Barrett says he will be proactive on reform
CEANN COMHAIRLE:THE DÁIL should be a modern parliament for a modern age, newly elected Ceann Comhairle Seán Barrett told his colleagues.
“Debate can be constructive and passionate, but most of all responsive,” he said. “This must be so if the wide diversity of views held by those members elected to the House by the people are to be heard and, more important, understood inside and outside this great chamber.”
Mr Barrett said reform had been one of the catchphrases of the recent election campaign and that he would be proactive in areas where the Ceann Comhairle could contribute to political and procedural reform.
The Dún Laoghaire Fine Gael TD, who was elected unopposed, said the criticism of the Dáil rules as appearing to be archaic and irrelevant owed much to how the House had applied them.
An example was where the ordinary backbencher had effectively been cut out of parliamentary questions due to the predominance of spokespersons.
“I am convinced that some simple changes to our procedures can make the workings of the Dáil far more dynamic by encouraging the participation of the ordinary backbenchers who are the backbone of the Dáil,” he added.
Proposing Mr Barrett for the post, Fine Gael leader Enda Kenny said he had long experience in national politics.
“He is a deeply respected individual who has worked untiringly towards keeping the status and respectability of politics at a high level,” he added.
“Of all the members of the Dáil, he has an intimate and deep understanding of the mechanics of how the House works.”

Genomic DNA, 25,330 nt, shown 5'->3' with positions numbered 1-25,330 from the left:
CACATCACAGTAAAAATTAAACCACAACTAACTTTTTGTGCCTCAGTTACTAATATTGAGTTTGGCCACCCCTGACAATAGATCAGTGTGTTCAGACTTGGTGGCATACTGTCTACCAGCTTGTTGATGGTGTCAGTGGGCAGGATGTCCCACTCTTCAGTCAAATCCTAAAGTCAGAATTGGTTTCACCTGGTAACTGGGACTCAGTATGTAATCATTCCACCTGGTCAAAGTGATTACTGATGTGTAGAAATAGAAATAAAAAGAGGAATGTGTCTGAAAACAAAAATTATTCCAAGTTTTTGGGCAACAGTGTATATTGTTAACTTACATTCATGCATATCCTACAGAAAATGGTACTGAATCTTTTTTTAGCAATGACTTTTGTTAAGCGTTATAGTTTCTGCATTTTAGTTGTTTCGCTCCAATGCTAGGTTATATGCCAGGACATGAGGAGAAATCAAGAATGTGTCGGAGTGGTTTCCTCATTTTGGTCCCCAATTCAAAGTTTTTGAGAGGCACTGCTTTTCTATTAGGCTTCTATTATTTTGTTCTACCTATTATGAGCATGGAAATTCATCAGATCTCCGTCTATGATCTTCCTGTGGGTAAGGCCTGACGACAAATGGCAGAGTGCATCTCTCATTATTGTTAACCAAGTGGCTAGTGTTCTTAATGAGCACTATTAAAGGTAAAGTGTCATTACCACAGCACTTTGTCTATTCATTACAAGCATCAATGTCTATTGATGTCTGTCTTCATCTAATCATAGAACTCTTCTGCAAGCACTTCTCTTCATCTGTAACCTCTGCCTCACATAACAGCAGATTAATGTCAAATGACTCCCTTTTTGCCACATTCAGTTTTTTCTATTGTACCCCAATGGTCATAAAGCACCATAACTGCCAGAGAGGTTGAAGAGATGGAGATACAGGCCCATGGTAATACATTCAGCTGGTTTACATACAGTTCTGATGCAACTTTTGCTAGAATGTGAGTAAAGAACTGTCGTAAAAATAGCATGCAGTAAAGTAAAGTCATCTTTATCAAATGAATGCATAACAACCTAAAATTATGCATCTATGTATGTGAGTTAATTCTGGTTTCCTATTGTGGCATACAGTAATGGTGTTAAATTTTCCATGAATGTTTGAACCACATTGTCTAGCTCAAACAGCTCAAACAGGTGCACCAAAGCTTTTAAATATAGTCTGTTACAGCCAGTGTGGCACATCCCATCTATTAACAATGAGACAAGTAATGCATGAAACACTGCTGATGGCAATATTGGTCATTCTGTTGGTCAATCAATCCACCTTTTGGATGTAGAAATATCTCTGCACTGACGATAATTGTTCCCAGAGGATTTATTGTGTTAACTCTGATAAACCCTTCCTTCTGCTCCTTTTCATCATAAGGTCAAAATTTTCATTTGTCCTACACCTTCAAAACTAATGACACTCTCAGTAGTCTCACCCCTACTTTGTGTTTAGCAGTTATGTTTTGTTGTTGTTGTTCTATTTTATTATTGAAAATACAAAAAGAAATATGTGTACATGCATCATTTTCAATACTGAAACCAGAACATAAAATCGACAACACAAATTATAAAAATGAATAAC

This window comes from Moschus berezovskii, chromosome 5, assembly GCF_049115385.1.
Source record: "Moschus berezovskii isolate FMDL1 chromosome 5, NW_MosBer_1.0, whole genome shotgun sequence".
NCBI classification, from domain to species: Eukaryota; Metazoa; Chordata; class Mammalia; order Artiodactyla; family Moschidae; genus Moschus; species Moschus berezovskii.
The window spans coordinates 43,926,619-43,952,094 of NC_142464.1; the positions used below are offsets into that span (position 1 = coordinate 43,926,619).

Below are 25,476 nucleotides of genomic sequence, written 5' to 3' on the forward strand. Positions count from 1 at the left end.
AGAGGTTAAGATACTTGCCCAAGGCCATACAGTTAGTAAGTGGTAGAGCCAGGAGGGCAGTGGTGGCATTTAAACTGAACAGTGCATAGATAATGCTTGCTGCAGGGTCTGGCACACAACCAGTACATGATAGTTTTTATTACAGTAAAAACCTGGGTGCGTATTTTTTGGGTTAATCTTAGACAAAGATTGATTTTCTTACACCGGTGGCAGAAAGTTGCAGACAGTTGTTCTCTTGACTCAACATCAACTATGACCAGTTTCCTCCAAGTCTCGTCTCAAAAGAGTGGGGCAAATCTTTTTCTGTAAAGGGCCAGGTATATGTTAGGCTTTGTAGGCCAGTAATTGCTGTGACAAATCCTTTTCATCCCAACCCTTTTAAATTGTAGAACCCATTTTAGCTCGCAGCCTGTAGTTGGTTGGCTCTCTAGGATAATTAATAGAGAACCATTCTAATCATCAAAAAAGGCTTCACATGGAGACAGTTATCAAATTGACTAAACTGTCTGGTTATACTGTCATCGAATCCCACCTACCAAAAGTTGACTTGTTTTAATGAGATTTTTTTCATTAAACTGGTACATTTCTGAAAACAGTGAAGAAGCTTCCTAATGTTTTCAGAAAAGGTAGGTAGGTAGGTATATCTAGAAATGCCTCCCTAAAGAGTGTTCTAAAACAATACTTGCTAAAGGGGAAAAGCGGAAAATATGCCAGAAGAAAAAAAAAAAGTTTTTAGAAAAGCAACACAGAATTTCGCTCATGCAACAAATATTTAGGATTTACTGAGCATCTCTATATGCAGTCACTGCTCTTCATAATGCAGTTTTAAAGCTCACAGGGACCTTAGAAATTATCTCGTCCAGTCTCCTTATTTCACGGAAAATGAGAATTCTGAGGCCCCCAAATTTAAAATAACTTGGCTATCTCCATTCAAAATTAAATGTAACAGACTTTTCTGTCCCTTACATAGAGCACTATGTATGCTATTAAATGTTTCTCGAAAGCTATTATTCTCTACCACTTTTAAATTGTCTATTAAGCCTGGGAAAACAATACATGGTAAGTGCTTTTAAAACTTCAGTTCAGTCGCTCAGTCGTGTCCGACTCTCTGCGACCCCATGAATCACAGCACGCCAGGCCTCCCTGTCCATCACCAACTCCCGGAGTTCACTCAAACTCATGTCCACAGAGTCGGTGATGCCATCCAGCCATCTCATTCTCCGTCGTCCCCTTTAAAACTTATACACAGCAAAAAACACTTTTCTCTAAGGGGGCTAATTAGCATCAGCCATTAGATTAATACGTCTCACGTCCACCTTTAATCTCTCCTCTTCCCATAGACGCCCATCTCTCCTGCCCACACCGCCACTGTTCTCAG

More importantly, said Mr Kenny, he had a deep and abiding commitment to changing the relevant regulations in order to make the Dáil more effective, transparent and accountable.
Supporting Mr Barrett’s nomination, Fianna Fáil leader Micheál Martin said he had been viewed as a committed and fair parliamentarian. “In the often unruly exchanges which have taken place in the House from time to time, his has been a rather restrained voices,” Mr Martin said. He said in future, the ceann comhairle should be elected by secret ballot.
Labour leader Eamon Gilmore said Mr Barrett had been an outstanding colleague, committed to the service of the people of Dún Laoghaire. “I am of the view that he will be a very fair chairperson of this assembly,” he added.
Sinn Féin leader Gerry Adams said Fine Gael had stated that the ceann comhairle would be elected by secret ballot, a proposition which Sinn Féin supported, but which appeared to have disappeared. Finian McGrath (Ind) said while his preferred choice would be the election of an Independent to the post, he wished Mr Barrett well.